Aloe Vera is a fantastic houseplant. It looks cool, is easy to care for, and it creates a gel that is super useful for skincare. If you’ve owned an aloe plant for a while, you’re probably wondering about what the procedure is to repot your plant or even propagate it. This article covers everything you need to know to transplant your aloe vera plant and cut off the pups to grow new plants.
How Do Aloe Plants Reproduce?
Aloe is a cool plant that reproduces two ways. Aloe is a flowering plant, so it reproduces sexually. Once one of the flowers is pollinated, it produces seeds. Those seeds can then be planted to grow a new plant. Aloe also reproduces asexually by producing offsets or pups. These are small plants that grow from the base of the parent plant. Over time, more and more pups will grow. As a plant owner, you can separate these offsets to grow new aloe plants.
It’s rare for aloe kept as houseplants to flower. If you have an aloe plant, it’s likely you’ll be able to propagate it by separating the pups from the parent plant.
How to Divide Aloe Vera Pups
Once you’ve had your aloe plant for a few years, you will notice baby aloes growing at the base. The offsets will need to be at least four inches tall before you consider dividing them from the parent plant.
This process is going to be a little messy, so you may want to do it outdoors or use a potting bench or tray to help control the soil. Slide the plant from the pot (you may need to use a trowel or hori hori knife to loosen the plant). Make sure to primarily handle the aloe by the root ball to avoid damaging the plant. Gently work the root ball with your hands to remove as much of the soil as possible.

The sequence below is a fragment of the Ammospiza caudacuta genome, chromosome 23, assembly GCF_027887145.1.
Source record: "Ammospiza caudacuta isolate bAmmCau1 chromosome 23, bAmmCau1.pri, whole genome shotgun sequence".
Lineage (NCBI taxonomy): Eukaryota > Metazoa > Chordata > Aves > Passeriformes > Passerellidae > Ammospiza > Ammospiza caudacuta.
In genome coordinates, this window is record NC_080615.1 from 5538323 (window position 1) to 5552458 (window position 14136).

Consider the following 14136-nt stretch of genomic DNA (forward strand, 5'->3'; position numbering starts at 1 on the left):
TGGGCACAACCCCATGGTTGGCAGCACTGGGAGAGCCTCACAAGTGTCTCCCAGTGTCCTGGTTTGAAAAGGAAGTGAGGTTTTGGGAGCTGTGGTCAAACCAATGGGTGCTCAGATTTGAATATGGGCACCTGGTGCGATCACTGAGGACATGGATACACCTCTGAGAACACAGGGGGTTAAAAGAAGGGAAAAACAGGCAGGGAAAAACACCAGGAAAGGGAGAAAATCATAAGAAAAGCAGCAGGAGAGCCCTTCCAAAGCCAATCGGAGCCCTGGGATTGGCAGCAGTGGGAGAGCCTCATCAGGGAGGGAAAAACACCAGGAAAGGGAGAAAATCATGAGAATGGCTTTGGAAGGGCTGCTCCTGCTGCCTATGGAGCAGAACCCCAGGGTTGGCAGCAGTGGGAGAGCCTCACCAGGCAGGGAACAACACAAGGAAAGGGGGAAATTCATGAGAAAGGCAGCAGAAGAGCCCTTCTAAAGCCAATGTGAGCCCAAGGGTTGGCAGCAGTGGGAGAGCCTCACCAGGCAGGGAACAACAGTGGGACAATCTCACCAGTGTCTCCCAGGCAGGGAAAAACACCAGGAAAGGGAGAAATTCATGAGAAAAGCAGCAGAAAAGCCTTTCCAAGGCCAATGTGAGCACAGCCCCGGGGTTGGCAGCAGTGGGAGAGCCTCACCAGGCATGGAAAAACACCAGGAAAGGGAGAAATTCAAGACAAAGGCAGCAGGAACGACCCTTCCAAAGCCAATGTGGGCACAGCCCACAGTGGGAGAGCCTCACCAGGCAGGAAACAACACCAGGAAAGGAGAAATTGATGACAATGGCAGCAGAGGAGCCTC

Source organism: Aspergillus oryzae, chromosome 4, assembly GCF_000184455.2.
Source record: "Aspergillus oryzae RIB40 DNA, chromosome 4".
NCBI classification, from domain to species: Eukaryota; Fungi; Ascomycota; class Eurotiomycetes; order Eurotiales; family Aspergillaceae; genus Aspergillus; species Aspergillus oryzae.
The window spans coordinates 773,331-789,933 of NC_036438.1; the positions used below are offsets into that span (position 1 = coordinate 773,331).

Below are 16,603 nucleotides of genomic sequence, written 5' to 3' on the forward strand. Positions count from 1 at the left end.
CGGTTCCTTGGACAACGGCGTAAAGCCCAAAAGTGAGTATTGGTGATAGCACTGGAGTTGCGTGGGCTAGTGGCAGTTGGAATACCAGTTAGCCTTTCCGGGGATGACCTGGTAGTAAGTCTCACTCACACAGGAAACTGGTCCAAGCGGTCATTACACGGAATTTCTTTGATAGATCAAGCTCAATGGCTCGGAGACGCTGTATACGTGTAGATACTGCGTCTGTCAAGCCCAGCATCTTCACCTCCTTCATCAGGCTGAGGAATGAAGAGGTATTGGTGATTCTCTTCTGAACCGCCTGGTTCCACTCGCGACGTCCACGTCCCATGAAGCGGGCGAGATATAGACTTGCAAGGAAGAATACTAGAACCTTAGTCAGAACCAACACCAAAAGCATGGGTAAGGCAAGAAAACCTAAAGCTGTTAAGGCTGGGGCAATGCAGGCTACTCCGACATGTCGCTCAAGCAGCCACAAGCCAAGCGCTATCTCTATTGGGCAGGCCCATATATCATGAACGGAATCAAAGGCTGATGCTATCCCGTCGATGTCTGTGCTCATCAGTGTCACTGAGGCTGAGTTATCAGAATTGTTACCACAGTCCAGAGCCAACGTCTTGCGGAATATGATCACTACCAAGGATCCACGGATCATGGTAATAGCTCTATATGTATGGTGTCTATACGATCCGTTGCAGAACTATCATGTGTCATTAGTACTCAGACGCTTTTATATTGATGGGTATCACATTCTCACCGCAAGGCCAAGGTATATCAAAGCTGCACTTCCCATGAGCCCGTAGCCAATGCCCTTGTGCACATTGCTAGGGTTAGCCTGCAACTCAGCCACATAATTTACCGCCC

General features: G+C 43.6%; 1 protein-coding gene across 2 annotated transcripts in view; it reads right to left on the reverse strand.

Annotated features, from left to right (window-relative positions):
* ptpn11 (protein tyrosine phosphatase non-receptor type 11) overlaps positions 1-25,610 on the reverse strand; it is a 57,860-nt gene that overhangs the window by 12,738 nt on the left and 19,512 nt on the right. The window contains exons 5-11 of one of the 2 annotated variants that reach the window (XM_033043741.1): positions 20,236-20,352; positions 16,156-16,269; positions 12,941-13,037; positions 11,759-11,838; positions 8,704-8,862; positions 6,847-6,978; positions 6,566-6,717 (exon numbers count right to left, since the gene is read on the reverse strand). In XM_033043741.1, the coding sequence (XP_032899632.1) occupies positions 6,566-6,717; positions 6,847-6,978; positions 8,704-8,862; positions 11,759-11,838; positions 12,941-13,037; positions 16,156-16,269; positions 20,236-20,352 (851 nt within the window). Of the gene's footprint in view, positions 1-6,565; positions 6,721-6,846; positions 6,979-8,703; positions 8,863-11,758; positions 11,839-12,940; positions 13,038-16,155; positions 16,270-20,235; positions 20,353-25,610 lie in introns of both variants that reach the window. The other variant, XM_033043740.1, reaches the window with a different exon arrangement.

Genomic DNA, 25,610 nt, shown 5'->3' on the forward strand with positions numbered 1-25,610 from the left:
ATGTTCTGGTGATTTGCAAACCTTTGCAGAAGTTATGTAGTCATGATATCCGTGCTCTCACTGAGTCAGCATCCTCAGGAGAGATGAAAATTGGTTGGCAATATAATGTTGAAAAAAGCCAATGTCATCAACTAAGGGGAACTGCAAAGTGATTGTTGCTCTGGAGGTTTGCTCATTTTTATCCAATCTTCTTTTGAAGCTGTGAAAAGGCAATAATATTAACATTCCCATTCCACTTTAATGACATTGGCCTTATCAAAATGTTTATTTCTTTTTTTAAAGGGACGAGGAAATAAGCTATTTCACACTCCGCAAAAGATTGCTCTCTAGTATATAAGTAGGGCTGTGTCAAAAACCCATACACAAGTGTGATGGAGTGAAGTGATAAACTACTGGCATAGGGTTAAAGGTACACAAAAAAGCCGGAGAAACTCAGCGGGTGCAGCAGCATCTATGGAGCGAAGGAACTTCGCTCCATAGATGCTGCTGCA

Some of the aloe pups may fall away during this process. Once you remove excess soil and any loose pups, examine the roots of your aloe plant. Isolate a baby and try to gently remove it from the parent. If it’s firmly attached, use a sharp clean knife (a non-serrated kitchen knife works great) and cut the pup off the parent. See the photos below that show where to cut.
Examine your aloe pups. As long as they have some roots attached, they will grow once replanted. Any offset without roots can be composted or used for its aloe gel.
Allow the parents and pups to “rest.” They need at least 24 hours (or up to six days) to allow their wounds to heal. The wounds will dry and callous over. Lay them out flat in a cool, dry, place away from direct sunlight.
How to Transplant Aloe Vera
Whether you’re transplanting your aloe whole into a larger pot or planting your new pups, it’s the same process. Aloe plants benefit from being repotted with fresh soil or compost every year or two.
Select a pot or container with good drainage. For pups, plant them in a 4″ diameter pot.
For a growing medium, either buy a good cactus mix or you can take your own compost or a regular potting soil and mix it 2 parts soil and 1 part perlite to create a well-draining mix.
Add 1-2″ of soil to the pot and then gently place your aloe plant inside. If needed, add more soil to the bottom of the pot so the base of the plant aligns with the lip of the pot. Fill the pot with more soil up to the point on the plant that was under the soil originally.
Place your aloe plants in a sunny spot (they like a lot of sun!). Wait for three days before you water them and then only water again when the soil is dry.